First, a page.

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Hello R2R community,

We would love to introduce ourselves to this wonderful community.

We are the Reef Institute and our mission is coral conservation through education, research and restoration. We are a small organization on a large mission to save the ocean.


A Little About Our Mission:

Scientists estimate that 50 -80% of all of the oxygen we breath comes from photosynthetic algae in the ocean. Much of this is produced specifically by the zooxanthellae algae living in the tissues of coral. No matter where you live in the world coral, affects your livelihood. For those of us on the Atlantic coast of the United States, our coastlines are directly effected by our coral reefs. The Florida Reef Tract is 365 miles long, running from Dry Tortugas National Park off the coast of the Key West, north to Martin County. As the only barrier reef along the coast of the continental US it creates not only a habitat for literally millions of animals, but a wall of protection from waves and storm surge. It is estimated that this track breaks into patch reefs, and then deep sea reefs up to the northern US. Unfortunately, our coral is suffering greatly. As one scientist once said, “We don’t even know the full extent that coral protects us and the rest of the ocean.”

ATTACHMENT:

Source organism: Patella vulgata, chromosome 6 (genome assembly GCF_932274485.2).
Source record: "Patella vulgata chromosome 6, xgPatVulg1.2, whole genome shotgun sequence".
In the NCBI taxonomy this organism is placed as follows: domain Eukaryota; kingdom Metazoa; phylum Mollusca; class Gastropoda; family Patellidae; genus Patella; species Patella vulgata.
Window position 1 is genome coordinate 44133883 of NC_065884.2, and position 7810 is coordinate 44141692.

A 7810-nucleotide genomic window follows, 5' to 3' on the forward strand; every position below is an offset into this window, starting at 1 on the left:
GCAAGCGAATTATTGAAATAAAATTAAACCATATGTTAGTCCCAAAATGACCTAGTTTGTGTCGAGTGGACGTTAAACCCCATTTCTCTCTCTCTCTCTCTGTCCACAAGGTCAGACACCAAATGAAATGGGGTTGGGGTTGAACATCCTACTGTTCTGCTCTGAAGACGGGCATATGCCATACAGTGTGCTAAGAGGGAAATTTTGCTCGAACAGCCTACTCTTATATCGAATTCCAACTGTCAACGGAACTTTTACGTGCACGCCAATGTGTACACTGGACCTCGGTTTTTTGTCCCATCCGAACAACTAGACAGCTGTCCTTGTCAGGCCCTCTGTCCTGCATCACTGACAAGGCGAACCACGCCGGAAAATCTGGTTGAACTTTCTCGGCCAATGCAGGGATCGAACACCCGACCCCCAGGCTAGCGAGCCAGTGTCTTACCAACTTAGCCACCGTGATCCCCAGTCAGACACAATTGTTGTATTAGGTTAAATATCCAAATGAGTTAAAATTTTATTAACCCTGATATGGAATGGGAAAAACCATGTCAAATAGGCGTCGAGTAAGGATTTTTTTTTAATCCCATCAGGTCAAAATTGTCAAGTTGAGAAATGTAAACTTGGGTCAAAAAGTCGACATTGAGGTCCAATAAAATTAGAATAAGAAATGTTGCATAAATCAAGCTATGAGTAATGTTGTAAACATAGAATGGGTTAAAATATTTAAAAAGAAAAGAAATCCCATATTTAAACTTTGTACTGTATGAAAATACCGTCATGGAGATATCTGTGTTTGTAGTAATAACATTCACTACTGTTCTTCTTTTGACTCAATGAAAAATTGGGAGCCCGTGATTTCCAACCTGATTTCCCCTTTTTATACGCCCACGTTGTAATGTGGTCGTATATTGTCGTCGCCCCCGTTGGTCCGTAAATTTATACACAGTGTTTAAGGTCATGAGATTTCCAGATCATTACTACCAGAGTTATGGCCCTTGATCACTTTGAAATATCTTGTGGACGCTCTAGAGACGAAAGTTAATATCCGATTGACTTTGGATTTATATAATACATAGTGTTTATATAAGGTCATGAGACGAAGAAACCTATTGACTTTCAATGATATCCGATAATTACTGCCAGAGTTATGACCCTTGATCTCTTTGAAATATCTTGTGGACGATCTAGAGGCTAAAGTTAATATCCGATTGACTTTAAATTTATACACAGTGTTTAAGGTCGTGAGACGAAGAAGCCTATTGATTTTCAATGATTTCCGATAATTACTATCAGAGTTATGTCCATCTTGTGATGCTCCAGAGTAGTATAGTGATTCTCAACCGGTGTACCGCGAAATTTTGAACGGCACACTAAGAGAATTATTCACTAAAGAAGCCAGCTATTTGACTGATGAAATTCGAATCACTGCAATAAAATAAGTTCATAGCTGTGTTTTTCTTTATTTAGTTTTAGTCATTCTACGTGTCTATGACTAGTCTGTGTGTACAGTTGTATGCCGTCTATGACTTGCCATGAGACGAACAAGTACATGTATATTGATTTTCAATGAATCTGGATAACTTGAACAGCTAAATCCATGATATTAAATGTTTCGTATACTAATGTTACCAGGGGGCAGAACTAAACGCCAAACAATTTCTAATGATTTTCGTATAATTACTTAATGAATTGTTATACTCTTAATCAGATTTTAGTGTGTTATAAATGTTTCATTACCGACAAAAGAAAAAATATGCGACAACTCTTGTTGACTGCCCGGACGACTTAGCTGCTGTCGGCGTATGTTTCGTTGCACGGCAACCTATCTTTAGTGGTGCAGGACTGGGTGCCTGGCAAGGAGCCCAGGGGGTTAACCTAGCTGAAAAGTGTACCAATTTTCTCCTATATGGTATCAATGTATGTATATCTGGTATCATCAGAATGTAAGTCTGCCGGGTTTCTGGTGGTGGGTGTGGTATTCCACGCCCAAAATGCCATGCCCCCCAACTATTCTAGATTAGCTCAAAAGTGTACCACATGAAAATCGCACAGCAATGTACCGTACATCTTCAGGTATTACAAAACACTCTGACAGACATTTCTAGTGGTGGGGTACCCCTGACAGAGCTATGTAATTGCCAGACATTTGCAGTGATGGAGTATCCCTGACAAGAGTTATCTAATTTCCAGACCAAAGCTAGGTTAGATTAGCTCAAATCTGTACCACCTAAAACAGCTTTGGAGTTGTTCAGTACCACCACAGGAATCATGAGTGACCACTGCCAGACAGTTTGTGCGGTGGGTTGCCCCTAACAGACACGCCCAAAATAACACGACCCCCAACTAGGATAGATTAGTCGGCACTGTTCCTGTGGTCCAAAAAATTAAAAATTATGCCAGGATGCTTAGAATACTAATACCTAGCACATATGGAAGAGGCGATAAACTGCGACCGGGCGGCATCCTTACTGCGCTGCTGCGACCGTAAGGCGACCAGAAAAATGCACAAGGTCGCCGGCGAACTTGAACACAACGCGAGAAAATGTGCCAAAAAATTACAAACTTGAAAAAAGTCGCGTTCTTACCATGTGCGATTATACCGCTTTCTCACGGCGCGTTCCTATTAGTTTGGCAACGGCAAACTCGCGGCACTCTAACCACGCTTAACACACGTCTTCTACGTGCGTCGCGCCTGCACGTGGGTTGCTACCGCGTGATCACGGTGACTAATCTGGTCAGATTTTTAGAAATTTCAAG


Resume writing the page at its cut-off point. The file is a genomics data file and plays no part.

This is why the Reef Institute sees the importance of protecting our coast, along with educating the next generation on how to best care for the fragile reefs is vital.

133361560_1803376016492449_4286047202688724662_n.jpg
118407194_1686086738221378_5340083943682777303_o.jpg





Our Research: